This is from The History of Mapleton, by Ralph K. Harmer and Wendell B. Johnson, on page 174.
Edwin Whiting was born September 9, 1809 in Massachusetts to Elisha and Sally Hulett Whiting. He was the third of twelve children. His brothers and sisters were: Charles, William, Charles, Katherine Louisa, Harriet, Sally Emaline, Chauncey, Almond, Jane, Sylvester, and Lewis.
When Edwin was six years old, his family moved to Nelson, Portage County, Ohio, which was, at that time, the Western frontier of the U. S. A. Edwin’s chance for an education was limited, but he was taught the “3 R’s”. He wrote in a legible handwriting, and, at an early age, wrote credible verse.
In 1833 Edwin married Elizabeth Partridge Tillotson. She was a highly educated school teacher, quite an accomplishment for those days. In 1837 Edwin, his wife, parents, and some of his brothers and sisters joined the Church of Jesus Christ of Latter-day Saints. They were among the early members and soon moved to Kirtland, Ohio. They moved around with the saints, suffering much persecution. While in Nauvoo, Edwin, under direction of those in authority, married Almira Meacham in 1845, and, in 1846, he married Mary Elizabeth Cox. In 1846 he was also called on a mission to Pennsylvania. He was in Pennsylvania when he heard of the murder of Joseph and Hyrum Smith. He returned home at once to Nauvoo. Edwin and his family were soon forced to move to Mt. Pisgah, Iowa, where they prepared for their journey across the plains. Cholera took the lives of his father and mother, his little brother, and his own little daughter Emily Jane while they were in Mt. Pisgah.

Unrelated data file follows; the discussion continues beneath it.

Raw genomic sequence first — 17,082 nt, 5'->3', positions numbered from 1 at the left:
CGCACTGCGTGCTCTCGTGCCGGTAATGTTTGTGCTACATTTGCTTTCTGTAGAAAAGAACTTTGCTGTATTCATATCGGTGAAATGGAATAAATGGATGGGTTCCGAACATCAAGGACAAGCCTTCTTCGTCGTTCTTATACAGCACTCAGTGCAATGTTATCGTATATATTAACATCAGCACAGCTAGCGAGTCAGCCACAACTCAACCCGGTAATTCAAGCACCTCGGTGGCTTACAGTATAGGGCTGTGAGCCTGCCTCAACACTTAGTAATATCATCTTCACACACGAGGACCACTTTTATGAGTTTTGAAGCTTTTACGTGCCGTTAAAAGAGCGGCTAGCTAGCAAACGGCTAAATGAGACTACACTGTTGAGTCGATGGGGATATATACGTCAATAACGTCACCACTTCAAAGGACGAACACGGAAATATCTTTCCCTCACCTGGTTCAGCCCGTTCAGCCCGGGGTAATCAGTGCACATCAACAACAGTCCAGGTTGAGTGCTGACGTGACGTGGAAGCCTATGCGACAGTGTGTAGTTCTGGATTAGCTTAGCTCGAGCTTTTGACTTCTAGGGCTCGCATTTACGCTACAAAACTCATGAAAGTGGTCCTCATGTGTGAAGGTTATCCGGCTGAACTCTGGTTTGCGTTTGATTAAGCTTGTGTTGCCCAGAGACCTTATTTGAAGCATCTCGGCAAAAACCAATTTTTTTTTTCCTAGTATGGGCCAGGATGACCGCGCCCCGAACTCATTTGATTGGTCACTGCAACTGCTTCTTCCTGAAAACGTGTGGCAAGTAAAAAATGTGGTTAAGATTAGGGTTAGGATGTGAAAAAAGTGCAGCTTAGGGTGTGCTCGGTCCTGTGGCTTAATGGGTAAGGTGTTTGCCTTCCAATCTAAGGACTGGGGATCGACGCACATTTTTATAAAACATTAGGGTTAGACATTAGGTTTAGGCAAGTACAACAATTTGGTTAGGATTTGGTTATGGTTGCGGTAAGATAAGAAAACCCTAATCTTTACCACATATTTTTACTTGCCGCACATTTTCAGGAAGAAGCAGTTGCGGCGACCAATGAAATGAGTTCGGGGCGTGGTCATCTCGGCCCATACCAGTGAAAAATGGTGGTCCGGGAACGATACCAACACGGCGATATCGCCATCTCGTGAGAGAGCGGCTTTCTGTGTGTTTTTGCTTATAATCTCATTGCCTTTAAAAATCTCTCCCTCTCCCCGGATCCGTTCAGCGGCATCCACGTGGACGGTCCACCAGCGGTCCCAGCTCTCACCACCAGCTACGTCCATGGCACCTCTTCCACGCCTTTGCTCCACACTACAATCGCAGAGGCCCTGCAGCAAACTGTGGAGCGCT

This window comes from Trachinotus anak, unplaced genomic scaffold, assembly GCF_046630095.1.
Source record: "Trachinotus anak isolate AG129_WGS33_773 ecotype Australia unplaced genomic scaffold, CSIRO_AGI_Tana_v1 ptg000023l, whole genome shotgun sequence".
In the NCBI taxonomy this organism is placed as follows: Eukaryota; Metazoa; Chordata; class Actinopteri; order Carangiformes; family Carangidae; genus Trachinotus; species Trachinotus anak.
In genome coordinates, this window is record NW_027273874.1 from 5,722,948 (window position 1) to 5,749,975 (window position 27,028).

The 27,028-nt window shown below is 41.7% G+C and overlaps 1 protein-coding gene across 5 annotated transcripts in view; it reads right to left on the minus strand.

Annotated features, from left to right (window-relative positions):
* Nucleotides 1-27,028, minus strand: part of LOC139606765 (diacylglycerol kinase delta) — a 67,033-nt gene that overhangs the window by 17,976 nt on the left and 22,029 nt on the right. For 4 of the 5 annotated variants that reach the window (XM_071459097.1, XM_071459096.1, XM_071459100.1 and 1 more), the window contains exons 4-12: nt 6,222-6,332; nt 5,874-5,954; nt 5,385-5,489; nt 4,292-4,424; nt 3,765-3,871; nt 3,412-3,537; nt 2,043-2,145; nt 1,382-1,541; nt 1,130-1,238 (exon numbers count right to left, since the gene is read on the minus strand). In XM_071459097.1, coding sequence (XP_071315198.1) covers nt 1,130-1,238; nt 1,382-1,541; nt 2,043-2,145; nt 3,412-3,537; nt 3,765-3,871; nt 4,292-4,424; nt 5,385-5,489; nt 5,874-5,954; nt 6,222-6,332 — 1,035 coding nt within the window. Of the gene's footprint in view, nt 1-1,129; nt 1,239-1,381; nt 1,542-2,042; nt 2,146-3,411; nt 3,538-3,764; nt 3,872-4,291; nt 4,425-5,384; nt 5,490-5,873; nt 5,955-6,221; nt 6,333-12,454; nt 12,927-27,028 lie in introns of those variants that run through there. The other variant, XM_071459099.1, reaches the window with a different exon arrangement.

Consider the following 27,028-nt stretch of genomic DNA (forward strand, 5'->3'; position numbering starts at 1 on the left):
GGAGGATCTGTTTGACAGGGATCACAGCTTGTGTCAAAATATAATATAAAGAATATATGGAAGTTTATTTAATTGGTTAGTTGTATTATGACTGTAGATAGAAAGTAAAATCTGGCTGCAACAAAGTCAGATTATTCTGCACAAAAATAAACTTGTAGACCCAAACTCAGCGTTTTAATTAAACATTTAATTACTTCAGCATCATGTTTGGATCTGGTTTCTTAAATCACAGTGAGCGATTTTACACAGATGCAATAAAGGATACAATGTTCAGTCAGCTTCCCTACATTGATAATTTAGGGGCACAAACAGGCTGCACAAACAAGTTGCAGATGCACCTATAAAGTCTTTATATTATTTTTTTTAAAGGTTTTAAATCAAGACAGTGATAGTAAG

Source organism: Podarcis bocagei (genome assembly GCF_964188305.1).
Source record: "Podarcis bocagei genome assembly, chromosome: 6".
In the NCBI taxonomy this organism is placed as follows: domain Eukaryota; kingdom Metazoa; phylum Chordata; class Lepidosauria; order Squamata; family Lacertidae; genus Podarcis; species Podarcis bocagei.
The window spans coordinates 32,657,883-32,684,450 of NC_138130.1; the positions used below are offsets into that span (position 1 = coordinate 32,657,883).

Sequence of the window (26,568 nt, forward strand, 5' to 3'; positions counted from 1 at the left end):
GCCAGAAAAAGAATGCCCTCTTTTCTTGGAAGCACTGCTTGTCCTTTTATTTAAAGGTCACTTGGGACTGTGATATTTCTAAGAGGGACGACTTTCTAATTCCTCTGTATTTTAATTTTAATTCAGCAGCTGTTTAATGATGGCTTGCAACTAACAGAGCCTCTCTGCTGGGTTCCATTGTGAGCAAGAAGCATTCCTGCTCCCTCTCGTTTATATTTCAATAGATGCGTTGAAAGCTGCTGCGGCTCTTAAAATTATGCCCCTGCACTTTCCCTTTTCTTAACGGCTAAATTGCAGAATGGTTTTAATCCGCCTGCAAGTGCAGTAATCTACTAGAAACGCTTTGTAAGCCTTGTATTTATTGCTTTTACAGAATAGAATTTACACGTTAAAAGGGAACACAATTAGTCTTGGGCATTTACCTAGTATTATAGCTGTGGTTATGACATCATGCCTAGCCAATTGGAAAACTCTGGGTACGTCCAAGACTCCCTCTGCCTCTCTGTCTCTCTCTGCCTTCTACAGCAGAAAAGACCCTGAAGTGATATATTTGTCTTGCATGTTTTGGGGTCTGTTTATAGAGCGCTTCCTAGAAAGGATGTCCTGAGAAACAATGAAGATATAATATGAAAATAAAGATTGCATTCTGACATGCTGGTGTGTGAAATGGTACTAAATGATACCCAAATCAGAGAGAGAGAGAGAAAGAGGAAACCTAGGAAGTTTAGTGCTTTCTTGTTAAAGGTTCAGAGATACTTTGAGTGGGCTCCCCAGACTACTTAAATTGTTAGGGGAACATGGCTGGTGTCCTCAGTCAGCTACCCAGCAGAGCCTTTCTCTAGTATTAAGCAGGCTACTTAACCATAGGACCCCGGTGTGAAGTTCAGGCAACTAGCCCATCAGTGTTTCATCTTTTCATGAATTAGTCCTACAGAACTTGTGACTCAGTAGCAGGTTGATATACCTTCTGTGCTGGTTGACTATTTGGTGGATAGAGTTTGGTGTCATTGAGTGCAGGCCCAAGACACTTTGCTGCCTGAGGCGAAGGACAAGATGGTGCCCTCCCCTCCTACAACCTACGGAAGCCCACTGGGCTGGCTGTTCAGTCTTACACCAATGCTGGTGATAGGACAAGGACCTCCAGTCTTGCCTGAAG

In April 1849, Edwin and his family started westward. They suffered from Indians, stampedes, lack of food, etc. They reached Salt Lake City, Utah on October 28, 1849. After just a few days of rest, Edwin and his family were called, with others, to settle the San Pitch River, now known as Manti. They arrived in Sanpete County December 1, 1849. They made “dug-outs” on the South side of the hill where the Manti Temple now stands. It was a severe winter and they were ill equipped. They sent to Salt Lake City for help, but it was a long time in coming. Almost all of their cattle died. Edwin’s family now numbered fourteen.
In 1854 Edwin was called on a mission to Ohio. He was gone for two years. On October 8, 1856, Edwin married Hannah Haines Brown. On April 14, 1857, he married Mary Ann Washburn.
After finding the climate of Manti unfavorable for raising fruit trees, Edwin and his family moved to Springville in the year 1861. He was able to plant and grow all kinds and varieties of fruit trees, vegetables and flowers. He built a large home where the Springville Second Ward church now stands.
Edwin moved to Mapleton in approximately 1878. He died in Mapleton on December 9, 1890 at the age of 81. His descendants are numerous and found in Idaho, Arizona, Mexico, California, New York, and Utah.